Sunday, June 15, 2008

part of the email I just sent one of my trainers...

setting up a private for Rah...

part of the email as follows:

The main things on my mind I'd like to work on/talk to you about (sorry this will be long):

Food. I don't know when/if to fade some out. It's in my mouth, I rarely have any visible at all. He works well in the ring and at shows without it and I haven't seen him really notice it (indoors at least) not being present - outside is another story, but I don't train him enough outside. But before we go in the ring, I do so many games at this point I'm wondering if they are necessary, but almost superstitious to stop. They get him amped up - maybe it is just what my dog needs? We play a lot of the "ready to go in the ring?" game and I drop cookies and then heel a step and break and release and do a lot of attention games outside the ring.

Inside he's been doing well when I have shown him - his attention has been much better, but as we enter the ring he still gazes around the ring until we set up - as soon as we heel he's looking at me, but the first steps in are not on me. Transitions are much better, though - it is as if once we move, .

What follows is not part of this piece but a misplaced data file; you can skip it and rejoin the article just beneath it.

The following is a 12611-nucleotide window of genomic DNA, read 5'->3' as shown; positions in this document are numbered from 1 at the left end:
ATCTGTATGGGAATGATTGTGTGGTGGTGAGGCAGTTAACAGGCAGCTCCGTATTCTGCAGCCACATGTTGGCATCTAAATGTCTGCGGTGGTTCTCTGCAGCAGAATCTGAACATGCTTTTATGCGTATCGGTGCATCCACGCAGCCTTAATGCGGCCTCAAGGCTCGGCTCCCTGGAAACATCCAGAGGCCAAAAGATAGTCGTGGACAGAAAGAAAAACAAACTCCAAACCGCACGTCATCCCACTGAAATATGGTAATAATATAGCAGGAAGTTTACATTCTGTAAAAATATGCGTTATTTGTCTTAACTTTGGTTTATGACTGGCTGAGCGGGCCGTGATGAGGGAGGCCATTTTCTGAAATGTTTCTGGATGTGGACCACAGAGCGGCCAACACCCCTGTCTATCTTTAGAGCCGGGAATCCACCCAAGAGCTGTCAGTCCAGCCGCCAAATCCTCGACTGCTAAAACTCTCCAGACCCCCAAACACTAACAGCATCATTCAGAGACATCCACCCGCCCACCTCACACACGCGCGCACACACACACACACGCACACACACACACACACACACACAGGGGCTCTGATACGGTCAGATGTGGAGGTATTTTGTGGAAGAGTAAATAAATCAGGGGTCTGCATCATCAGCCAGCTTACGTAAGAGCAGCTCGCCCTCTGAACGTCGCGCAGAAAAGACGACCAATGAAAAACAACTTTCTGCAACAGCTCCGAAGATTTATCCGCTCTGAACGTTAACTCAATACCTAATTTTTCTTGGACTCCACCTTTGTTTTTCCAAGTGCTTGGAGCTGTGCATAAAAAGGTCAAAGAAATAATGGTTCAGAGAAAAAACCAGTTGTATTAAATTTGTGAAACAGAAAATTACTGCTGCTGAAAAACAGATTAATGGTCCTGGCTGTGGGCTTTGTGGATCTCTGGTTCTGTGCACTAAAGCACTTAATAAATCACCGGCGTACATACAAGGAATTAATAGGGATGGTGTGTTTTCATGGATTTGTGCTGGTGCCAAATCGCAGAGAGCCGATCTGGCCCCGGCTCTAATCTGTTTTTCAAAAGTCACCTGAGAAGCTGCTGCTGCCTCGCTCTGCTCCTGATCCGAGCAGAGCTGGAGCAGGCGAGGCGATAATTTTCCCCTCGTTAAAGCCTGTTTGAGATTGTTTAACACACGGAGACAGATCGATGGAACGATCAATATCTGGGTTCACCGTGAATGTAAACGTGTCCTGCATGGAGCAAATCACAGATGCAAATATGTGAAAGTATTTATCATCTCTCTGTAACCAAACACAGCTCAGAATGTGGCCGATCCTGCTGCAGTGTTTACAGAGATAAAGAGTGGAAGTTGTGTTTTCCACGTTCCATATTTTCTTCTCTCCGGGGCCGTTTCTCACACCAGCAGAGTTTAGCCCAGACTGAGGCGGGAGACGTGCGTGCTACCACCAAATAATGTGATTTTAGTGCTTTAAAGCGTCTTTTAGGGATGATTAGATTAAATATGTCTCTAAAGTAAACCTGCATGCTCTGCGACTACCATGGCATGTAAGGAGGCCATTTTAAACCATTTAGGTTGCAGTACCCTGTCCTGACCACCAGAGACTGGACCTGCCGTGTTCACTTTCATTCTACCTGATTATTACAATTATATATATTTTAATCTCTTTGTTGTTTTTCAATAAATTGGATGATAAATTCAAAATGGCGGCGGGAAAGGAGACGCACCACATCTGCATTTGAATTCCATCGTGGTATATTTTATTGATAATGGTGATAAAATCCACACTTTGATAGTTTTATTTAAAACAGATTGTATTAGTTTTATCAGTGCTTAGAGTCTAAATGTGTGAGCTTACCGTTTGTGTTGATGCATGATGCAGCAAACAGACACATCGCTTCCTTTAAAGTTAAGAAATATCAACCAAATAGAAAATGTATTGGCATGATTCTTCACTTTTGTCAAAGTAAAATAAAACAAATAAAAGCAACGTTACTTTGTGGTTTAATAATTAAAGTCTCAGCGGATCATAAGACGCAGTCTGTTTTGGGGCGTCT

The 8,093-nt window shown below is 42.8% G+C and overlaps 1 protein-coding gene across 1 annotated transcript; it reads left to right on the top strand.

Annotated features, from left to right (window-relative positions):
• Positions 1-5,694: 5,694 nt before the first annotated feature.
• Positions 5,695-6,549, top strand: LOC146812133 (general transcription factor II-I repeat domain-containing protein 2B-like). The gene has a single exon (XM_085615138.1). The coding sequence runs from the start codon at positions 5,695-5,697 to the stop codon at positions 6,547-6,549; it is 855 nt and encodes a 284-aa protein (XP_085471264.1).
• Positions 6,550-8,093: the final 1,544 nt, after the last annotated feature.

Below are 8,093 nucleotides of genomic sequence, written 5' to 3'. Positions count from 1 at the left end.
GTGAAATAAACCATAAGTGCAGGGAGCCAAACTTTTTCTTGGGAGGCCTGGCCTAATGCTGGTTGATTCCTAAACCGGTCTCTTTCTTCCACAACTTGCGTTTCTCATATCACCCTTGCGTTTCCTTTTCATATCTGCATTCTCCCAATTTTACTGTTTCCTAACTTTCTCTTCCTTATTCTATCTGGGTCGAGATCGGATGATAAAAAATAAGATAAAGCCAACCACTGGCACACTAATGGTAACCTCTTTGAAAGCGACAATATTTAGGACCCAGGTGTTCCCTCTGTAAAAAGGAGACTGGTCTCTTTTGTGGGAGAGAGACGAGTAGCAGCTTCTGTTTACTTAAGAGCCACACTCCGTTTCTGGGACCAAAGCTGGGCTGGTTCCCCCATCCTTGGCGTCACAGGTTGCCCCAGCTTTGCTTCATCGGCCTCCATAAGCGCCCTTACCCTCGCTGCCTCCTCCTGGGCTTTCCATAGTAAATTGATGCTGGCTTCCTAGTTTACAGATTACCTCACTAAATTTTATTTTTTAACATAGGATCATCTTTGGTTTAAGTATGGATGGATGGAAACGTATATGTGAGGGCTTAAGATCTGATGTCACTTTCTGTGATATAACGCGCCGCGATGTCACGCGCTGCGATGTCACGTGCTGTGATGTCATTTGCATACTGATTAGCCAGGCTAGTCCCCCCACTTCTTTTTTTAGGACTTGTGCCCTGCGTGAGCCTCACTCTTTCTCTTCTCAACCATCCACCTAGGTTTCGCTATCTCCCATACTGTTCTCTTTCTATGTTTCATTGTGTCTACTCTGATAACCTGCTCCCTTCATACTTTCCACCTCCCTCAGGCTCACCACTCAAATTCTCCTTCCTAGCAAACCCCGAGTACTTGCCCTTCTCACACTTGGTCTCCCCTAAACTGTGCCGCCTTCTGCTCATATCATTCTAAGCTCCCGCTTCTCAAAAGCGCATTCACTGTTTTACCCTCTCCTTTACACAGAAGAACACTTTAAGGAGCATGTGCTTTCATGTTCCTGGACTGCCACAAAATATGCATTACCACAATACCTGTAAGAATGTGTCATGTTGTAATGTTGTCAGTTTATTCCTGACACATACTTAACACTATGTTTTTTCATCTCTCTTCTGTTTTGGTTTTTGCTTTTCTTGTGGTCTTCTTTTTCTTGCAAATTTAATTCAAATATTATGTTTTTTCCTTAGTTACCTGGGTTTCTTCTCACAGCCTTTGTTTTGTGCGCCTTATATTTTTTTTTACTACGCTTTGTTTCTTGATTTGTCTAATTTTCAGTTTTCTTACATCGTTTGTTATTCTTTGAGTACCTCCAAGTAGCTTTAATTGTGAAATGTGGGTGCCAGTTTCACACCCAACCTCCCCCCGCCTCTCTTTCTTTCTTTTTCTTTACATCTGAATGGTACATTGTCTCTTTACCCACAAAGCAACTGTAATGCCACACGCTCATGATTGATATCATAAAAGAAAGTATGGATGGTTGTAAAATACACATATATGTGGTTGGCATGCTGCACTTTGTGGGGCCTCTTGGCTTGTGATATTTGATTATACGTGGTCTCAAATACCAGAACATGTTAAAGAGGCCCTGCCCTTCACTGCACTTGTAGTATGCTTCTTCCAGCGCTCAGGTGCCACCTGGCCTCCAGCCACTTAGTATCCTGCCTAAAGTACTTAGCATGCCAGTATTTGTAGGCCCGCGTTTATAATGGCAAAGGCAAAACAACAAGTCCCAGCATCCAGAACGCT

I still fear his set ups, because when he is distracted the first thing I lose is his sit - he never sets up, and he looks away from me, stands next to me, and just avoids the entire situation - as if by not looking at me, he can just pretend I am asking him to set up and sit in heel position. It hasn't happened in awhile, but it happened this weekend when we trialled for his BH. I play the "get it get it get it" game and it snaps him out of it and he chases my hand and sets up - but I fear the day when the game doesn't work - and I feel like at this point, on some level my dog should just set up when I tell him to.

His stays - I feel like I have tried almost everything ... a dog that consistently breaks stays is frustrating and scary for both me and other competitors, and rah does it because he feels like it.

ok, enough of the psychology of his training. the mechanics - his crooked sits, fronts, and stands. his forgy heeling actually calms down a bit in trial situations, and we only seem to loose points on crooked sits and crowding in the fig8. of course, this is the novA ring and in the B ring the judge may not be so kind, right?
and of course his jump issues - the refusing, the breaking the wait, his need for counseling. You do have a nice comfy leather chair for us both to lay in to talk, right?

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